Author Topic: Bike Rebuild  (Read 2454 times)

Offline Oscarmark

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Bike Rebuild
« on: 26.03. 2013 22:50 »
I now have my frame and swinging arm along with all the mountings back from powder coating and will start re-assembly shortly. I have new engine mounting bolts and a new wiring loom... any advice / tips about re-assembly ie what to start first. The engine only had the rocker box removed along with primary drive casings etc..

I thought:
Swinging arm
Stand
Forks
Wheels

Gearbox
Engine

But I have never done this before and you guys are the experts!!


Offline chicago

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Re: Bike Rebuild
« Reply #1 on: 26.03. 2013 23:16 »
Hi there fella, I'm no expert but I would have gone with the engine gearbox first. There is a chance I could be wrong though. All the best and I hope it all goes well. Chicago
Location: north west madchester.
Preferred location: somewhere warm and dry.
Bike: 1953 plunger Longstroke engine.

Online KiwiGF

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Re: Bike Rebuild
« Reply #2 on: 27.03. 2013 05:20 »
Hi oscarmark yr plan looks good to me, are you building the bike on  bench or on its stand? Or blocks of wood under the frame rails like i did it
New Zealand

1956 A10 Golden Flash EA7-168x, CA10 913x, left BSA together for Liverpool, 5th Dec 1955.

1949 B31 rigid “400cc hot rod” (favourite bike)

1949 C11 rigid, but why!!! (cos it was cheap)

1937 B21, missing parts so mission impossible?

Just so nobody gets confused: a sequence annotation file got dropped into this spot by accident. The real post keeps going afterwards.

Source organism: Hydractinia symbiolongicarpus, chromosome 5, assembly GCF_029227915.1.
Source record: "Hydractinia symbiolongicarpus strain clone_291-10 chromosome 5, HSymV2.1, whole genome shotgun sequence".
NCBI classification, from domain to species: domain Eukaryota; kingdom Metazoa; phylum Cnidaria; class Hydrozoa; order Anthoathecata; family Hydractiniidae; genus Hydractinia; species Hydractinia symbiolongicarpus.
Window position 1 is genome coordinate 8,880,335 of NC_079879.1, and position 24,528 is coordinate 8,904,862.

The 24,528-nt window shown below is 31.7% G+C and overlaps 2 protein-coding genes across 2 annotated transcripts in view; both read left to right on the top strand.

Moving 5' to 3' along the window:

1952 Armstrong Siddeley Whitley for rainy days (with wife).

GL1800 Goldwing not sure why, maybe cos it always starts

Offline renos-a10

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Re: Bike Rebuild
« Reply #3 on: 27.03. 2013 07:06 »
Hi Oscarmark !!

 I am not an expert but i am working on bikes and i rebuild 2 bikes until now. If you start from engine and gearbox or you start from frame my opinion is the same.
 I like to start from stand , forks and wheels because some times i want to remove the bike from my garage so that the way i start like this.

 Good luck !!!
Renos
1954 BSA A10 Plunger
Cyprus

Offline muskrat

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Re: Bike Rebuild
« Reply #4 on: 27.03. 2013 09:00 »
G'day Oscarmark.
 I like to do the same as Renos for the same reason. Main stand, swingarm, rear guard, rear wheel & shocks, steering head, forks, front guard, wheel. Then all the fidely bits, wire harness, guages, bars, levers, oil tank, tool box, lights, tank & seat. Then the gearbox and motor, primary, ignition, pipes.
The best bit is when she fires into life.
Cheers
'51 A7 plunger, '57 A7SS now A10CR, '76 XT500, '77 AG175 '83 CB1100F, '81 CB900F project.
Australia
Muskys Plunger A7

Offline Oscarmark

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Re: Bike Rebuild
« Reply #5 on: 27.03. 2013 09:17 »
Thanks a million guys.......... I do have the bike on a motorcycle bench and thought if I had a rolling chassis it would be easier. I have just bought a new battery tray and oil tank mount which looks a little confusing. I am working from a PDF File A10 Rocket Goldstar Owners Handbook and a Haynes Manual for for A7 and A10 Twins... the latter being a little too generic. I have seen pics (on this forum) of useful exploded diagrams showing every washer, pin and gasket. Where would I get something like that?

I will be posting some pictures of the re-build shortly.

Best regards

Mark

Online KiwiGF

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Re: Bike Rebuild
« Reply #6 on: 27.03. 2013 09:40 »
Hi, you really need  the bsa parts book for year of your bike which is probably where the diagrams come from but a good substitute is the draganfly web site.

I also was confused by the oil tank clamp with rubber and curved washers etc i just put it together so it worked and pulled the tank against the frame but im pretty sure its not like the book says it should be!

A rolling chassis looks like progress so is a good idea, i think the only major parts that must go on in sequence are gearbox then engine then primary rest is up to preference

Edit, front guard before wheel as well